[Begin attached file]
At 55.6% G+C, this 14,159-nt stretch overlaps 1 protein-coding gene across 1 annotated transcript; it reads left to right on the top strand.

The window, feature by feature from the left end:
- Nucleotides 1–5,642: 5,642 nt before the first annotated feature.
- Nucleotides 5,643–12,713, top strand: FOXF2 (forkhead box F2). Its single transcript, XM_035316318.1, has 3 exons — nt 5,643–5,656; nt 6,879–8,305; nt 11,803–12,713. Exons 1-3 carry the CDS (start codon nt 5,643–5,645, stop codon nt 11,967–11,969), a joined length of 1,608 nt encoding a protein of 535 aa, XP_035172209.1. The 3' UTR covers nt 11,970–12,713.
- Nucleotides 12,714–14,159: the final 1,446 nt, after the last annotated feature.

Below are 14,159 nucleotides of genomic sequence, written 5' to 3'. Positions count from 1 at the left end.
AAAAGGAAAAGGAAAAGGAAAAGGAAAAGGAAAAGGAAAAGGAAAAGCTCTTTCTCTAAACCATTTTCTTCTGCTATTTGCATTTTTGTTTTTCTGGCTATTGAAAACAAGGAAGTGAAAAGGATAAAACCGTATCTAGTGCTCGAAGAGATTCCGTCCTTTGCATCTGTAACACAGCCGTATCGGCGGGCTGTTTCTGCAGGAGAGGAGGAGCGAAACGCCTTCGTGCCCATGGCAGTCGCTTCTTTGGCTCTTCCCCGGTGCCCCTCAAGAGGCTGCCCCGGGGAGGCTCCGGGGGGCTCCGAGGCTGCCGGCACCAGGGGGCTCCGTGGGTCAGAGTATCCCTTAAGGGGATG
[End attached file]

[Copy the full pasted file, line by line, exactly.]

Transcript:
At 55.6% G+C, this 14,159-nt stretch overlaps 1 protein-coding gene across 1 annotated transcript; it reads left to right on the top strand.

The window, feature by feature from the left end:
- Nucleotides 1–5,642: 5,642 nt before the first annotated feature.
- Nucleotides 5,643–12,713, top strand: FOXF2 (forkhead box F2). Its single transcript, XM_035316318.1, has 3 exons — nt 5,643–5,656; nt 6,879–8,305; nt 11,803–12,713. Exons 1-3 carry the CDS (start codon nt 5,643–5,645, stop codon nt 11,967–11,969), a joined length of 1,608 nt encoding a protein of 535 aa, XP_035172209.1. The 3' UTR covers nt 11,970–12,713.
- Nucleotides 12,714–14,159: the final 1,446 nt, after the last annotated feature.

Below are 14,159 nucleotides of genomic sequence, written 5' to 3'. Positions count from 1 at the left end.
AAAAGGAAAAGGAAAAGGAAAAGGAAAAGGAAAAGGAAAAGGAAAAGCTCTTTCTCTAAACCATTTTCTTCTGCTATTTGCATTTTTGTTTTTCTGGCTATTGAAAACAAGGAAGTGAAAAGGATAAAACCGTATCTAGTGCTCGAAGAGATTCCGTCCTTTGCATCTGTAACACAGCCGTATCGGCGGGCTGTTTCTGCAGGAGAGGAGGAGCGAAACGCCTTCGTGCCCATGGCAGTCGCTTCTTTGGCTCTTCCCCGGTGCCCCTCAAGAGGCTGCCCCGGGGAGGCTCCGGGGGGCTCCGAGGCTGCCGGCACCAGGGGGCTCCGTGGGTCAGAGTATCCCTTAAGGGGATG